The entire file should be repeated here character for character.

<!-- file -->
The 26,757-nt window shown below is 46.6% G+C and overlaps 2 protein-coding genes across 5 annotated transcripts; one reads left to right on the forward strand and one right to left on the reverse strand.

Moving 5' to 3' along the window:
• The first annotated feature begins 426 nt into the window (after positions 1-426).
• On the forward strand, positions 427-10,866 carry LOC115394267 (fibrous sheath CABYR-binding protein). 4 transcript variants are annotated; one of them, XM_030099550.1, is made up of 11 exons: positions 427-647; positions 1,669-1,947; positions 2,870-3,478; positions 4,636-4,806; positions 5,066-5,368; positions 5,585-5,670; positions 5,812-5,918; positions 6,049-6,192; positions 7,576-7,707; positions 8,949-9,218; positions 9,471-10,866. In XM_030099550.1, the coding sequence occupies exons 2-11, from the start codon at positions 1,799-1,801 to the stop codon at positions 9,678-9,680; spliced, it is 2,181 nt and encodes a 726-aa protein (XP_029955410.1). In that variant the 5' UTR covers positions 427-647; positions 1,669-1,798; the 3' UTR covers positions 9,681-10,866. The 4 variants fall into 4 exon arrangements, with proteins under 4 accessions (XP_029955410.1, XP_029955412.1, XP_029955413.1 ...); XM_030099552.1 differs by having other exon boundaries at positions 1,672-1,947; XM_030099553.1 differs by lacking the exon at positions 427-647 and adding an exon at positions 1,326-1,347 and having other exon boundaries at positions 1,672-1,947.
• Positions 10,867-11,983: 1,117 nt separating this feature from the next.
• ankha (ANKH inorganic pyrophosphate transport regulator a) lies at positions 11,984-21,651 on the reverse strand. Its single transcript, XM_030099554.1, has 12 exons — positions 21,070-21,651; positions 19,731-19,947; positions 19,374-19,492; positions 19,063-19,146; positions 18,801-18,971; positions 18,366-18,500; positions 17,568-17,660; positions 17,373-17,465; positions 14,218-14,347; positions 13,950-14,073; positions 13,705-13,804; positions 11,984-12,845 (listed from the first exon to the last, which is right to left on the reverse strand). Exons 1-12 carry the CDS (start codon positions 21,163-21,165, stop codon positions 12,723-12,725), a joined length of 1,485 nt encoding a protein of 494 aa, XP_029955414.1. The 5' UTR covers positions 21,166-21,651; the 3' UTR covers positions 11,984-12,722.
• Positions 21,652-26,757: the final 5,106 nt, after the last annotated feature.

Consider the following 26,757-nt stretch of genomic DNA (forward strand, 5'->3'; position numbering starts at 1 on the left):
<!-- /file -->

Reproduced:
The 26,757-nt window shown below is 46.6% G+C and overlaps 2 protein-coding genes across 5 annotated transcripts; one reads left to right on the forward strand and one right to left on the reverse strand.

Moving 5' to 3' along the window:
• The first annotated feature begins 426 nt into the window (after positions 1-426).
• On the forward strand, positions 427-10,866 carry LOC115394267 (fibrous sheath CABYR-binding protein). 4 transcript variants are annotated; one of them, XM_030099550.1, is made up of 11 exons: positions 427-647; positions 1,669-1,947; positions 2,870-3,478; positions 4,636-4,806; positions 5,066-5,368; positions 5,585-5,670; positions 5,812-5,918; positions 6,049-6,192; positions 7,576-7,707; positions 8,949-9,218; positions 9,471-10,866. In XM_030099550.1, the coding sequence occupies exons 2-11, from the start codon at positions 1,799-1,801 to the stop codon at positions 9,678-9,680; spliced, it is 2,181 nt and encodes a 726-aa protein (XP_029955410.1). In that variant the 5' UTR covers positions 427-647; positions 1,669-1,798; the 3' UTR covers positions 9,681-10,866. The 4 variants fall into 4 exon arrangements, with proteins under 4 accessions (XP_029955410.1, XP_029955412.1, XP_029955413.1 ...); XM_030099552.1 differs by having other exon boundaries at positions 1,672-1,947; XM_030099553.1 differs by lacking the exon at positions 427-647 and adding an exon at positions 1,326-1,347 and having other exon boundaries at positions 1,672-1,947.
• Positions 10,867-11,983: 1,117 nt separating this feature from the next.
• ankha (ANKH inorganic pyrophosphate transport regulator a) lies at positions 11,984-21,651 on the reverse strand. Its single transcript, XM_030099554.1, has 12 exons — positions 21,070-21,651; positions 19,731-19,947; positions 19,374-19,492; positions 19,063-19,146; positions 18,801-18,971; positions 18,366-18,500; positions 17,568-17,660; positions 17,373-17,465; positions 14,218-14,347; positions 13,950-14,073; positions 13,705-13,804; positions 11,984-12,845 (listed from the first exon to the last, which is right to left on the reverse strand). Exons 1-12 carry the CDS (start codon positions 21,163-21,165, stop codon positions 12,723-12,725), a joined length of 1,485 nt encoding a protein of 494 aa, XP_029955414.1. The 5' UTR covers positions 21,166-21,651; the 3' UTR covers positions 11,984-12,722.
• Positions 21,652-26,757: the final 5,106 nt, after the last annotated feature.

Consider the following 26,757-nt stretch of genomic DNA (forward strand, 5'->3'; position numbering starts at 1 on the left):